A long opera with no plot, Einstein on the Beach is the brainchild of Philip Glass and director Robert Wilson. Both are insatiable workaholics and this 1974 piece, produced early in their careers, was a chance to properly devour their multiplatform dreams. Working first with choreographer Andrew deGroat, and later Lucinda Childs, Wilson and Glass created an unexpected hit that, despite and because of its kookiness, became the impetus for much of Glass’ renown. Thirty-six years after it premiered, Einstein on the Beach is still really weird. Wilson is reviving the opera abroad this year, before it comes home to New York in the fall at BAM. He spoke about working with Glass, Einstein’s history and its future.
What did you think about the Metropolitan Opera premiere of Einstein on the Beach then, and what do you think about it now? The Met premiere of Einstein was important for different reasons. For one, the performance took Phil Glass’ music and my work and put it in a major culture center of the United States. Until that time, the kind of work we were doing was thought to be best seen in a loft or a gallery space in downtown Manhattan. I wanted the work to be seen within the traditional repertory of opera. In this, the production established Phil’s career as a composer.
It should be known that the Byrd Hoffman Foundation produced Einstein and paid off the debt incurred and not the Metropolitan Opera. The Met simply let us rent the house on their dark night. Einstein brought a new audience to Lincoln Center and the Metropolitan Opera that had never been there before. The ticket prices were suddenly affordable for more people. I scaled the tickets [to range] from two dollars to 2000 dollars. And I put the two dollars seats in the orchestra next to the two thousand dollar seats. We sold out in a few days. For this revival, the Met chose not to produce Einstein. I think the work is still too radical for them. In some ways, the times in which we live are more conservative than they were in 1976. In New York, we are doing the production at BAM.
How has Einstein on the Beach changed since its premiere? Einstein has changed because it has been adapted to a new cast of performers. Today, Glass’ music is better known. It speaks to anelectronic-minded generation of young people. The lights that are used in theater are different; there are now LED, halogen and HMI lights, which are much colder than incandescent lights.
The original choreography was by Andy deGroat and was performed by nine dancers. These people also were the chorus that sang. Now we have professional singers and choreography by Lucinda Childs being performed by trained dancers. Childs choreographed both the 1984 and 1992 revivals. Also, originally, I danced the “flashlight dance” in the last scene of the fourth act in a dance/movement role. I’m not trained as a dancer. Now it’s performed by a trained dancer so the edges are different.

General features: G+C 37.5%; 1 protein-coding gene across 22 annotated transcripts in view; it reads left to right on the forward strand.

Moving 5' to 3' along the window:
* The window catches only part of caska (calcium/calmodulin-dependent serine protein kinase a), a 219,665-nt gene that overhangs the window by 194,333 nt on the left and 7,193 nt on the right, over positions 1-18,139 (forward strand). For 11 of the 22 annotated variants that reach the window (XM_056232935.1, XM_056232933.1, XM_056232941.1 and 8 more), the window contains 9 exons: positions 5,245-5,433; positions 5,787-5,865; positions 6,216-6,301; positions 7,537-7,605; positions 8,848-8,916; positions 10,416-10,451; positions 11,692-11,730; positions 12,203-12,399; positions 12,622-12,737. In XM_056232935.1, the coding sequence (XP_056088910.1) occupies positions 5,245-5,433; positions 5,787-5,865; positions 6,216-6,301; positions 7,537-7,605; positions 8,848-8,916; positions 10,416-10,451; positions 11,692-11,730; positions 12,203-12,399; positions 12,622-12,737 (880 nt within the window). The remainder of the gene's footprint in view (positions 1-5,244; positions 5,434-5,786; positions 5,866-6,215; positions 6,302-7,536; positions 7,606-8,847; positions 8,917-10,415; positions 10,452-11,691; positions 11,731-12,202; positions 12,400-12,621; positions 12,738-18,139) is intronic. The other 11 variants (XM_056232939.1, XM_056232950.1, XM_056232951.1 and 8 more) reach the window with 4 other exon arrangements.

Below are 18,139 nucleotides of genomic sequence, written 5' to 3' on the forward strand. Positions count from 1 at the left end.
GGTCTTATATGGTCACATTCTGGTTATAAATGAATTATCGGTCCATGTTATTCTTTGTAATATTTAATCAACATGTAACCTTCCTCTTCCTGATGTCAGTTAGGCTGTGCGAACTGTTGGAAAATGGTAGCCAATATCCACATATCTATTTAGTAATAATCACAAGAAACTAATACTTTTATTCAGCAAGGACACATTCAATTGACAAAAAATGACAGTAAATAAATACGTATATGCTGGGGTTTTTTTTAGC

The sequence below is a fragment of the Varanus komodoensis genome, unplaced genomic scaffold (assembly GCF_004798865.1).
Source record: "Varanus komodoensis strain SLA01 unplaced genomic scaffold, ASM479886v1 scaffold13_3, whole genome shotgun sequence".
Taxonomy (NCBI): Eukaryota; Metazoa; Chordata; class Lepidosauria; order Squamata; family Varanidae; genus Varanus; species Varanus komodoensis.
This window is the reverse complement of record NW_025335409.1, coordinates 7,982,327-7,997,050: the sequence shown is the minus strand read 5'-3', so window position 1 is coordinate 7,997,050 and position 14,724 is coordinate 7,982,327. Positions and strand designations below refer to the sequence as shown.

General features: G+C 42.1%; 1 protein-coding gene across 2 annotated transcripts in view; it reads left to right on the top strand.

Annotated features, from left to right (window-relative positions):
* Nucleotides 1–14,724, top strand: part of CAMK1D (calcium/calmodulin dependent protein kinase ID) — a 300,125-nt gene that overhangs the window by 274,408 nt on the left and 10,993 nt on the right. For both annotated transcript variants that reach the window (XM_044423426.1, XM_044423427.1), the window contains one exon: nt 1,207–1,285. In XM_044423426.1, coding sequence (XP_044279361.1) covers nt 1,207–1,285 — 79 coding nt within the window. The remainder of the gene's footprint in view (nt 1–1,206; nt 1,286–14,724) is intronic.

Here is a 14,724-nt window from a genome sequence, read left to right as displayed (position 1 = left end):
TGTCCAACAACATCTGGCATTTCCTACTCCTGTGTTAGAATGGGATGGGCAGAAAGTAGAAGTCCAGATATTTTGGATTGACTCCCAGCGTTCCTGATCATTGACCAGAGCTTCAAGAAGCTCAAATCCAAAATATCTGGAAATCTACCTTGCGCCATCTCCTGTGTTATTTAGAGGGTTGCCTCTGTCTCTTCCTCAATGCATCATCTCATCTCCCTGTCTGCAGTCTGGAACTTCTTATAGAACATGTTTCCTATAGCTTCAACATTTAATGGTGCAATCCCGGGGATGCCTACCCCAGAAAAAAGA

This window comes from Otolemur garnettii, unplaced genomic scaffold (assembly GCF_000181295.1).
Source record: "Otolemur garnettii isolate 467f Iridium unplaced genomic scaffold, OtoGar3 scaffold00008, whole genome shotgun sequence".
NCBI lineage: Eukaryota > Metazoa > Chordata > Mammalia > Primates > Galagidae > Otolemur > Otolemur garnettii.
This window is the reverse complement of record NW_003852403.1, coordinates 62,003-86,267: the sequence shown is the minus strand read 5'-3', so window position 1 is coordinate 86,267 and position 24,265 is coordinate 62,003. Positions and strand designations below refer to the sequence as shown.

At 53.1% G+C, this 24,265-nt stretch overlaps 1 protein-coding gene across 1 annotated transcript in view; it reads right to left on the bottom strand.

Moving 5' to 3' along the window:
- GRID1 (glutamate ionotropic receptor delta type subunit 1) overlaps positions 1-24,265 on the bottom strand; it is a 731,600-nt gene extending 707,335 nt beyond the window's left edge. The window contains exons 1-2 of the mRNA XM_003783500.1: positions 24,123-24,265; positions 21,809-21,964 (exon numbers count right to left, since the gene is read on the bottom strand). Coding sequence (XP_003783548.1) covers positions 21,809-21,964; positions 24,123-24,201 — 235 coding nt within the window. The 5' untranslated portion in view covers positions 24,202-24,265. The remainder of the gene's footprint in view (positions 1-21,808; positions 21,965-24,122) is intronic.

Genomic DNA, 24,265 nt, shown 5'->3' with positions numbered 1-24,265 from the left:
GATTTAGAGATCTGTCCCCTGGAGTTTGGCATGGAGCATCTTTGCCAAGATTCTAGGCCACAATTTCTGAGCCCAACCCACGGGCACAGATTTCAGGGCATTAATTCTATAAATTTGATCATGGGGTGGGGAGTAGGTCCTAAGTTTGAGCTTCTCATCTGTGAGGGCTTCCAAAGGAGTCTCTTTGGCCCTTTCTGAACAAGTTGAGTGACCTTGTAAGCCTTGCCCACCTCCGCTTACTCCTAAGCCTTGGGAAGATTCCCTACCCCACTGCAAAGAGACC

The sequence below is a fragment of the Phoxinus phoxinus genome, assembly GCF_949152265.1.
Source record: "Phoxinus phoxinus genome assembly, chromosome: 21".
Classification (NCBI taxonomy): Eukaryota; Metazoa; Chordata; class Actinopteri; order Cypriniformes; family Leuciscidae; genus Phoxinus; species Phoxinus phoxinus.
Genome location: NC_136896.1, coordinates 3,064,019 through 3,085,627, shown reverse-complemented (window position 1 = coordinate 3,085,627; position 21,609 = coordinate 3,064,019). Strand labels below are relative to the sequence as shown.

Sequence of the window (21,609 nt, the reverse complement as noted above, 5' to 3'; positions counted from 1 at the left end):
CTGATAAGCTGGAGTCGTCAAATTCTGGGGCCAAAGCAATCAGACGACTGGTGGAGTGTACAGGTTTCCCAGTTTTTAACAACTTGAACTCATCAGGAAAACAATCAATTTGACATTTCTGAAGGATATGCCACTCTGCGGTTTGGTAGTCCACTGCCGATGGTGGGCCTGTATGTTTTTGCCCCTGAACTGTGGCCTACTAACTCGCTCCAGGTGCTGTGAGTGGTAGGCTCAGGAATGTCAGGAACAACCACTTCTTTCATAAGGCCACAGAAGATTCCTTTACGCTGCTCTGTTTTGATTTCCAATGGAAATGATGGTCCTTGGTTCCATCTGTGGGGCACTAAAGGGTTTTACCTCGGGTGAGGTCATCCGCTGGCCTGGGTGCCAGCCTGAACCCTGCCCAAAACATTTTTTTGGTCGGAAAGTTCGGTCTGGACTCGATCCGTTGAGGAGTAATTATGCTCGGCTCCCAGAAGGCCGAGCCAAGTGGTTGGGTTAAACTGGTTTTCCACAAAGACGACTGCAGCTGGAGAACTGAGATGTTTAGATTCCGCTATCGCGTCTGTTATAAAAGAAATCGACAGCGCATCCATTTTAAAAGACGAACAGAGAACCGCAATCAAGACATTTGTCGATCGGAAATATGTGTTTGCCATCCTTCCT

What were some of the major ideas about performance you took from creating Einstein with Philip Glass? Einstein has no narrative, no story. There are no answers. It’s a work in which one experiences the events that are onstage and in the orchestra pit. As Susan Sontag said, “to experience something is a way of thinking.” It’s like watching a sunset or a landscape that is moving and changing. There’s no implied message. In this way, it’s very different from all of what I see in theater and opera today where a message is being conveyed and people are expected to understand every 30 seconds. Einstein is a completely different experience.
What are your favorite things about working with Glass? I like working with him because we think alike. He shares a common sense of time. I like being in his company because we can laugh a lot, and I consider him a close friend.
How is working with him different from working with other collaborators? Phil is gifted in that he thinks easily on a large scale. He can see the totality of a work quickly in terms of math and structure. In Einstein, he combines a wonderful balance between a classical structure and, at times, a romantic feeling for music.
How do you feel about Einstein’s upcoming revival? Is it still an exciting piece to produce? Did you foresee its longevity? Does it feel dated to you? I really won’t know what to think about Einstein today until we do it. But I think when we made it, there was much more happening in the arts, in the plastic arts but especially in terms of theater, music and dance. The works that I see now, for the most part, are much more conservative.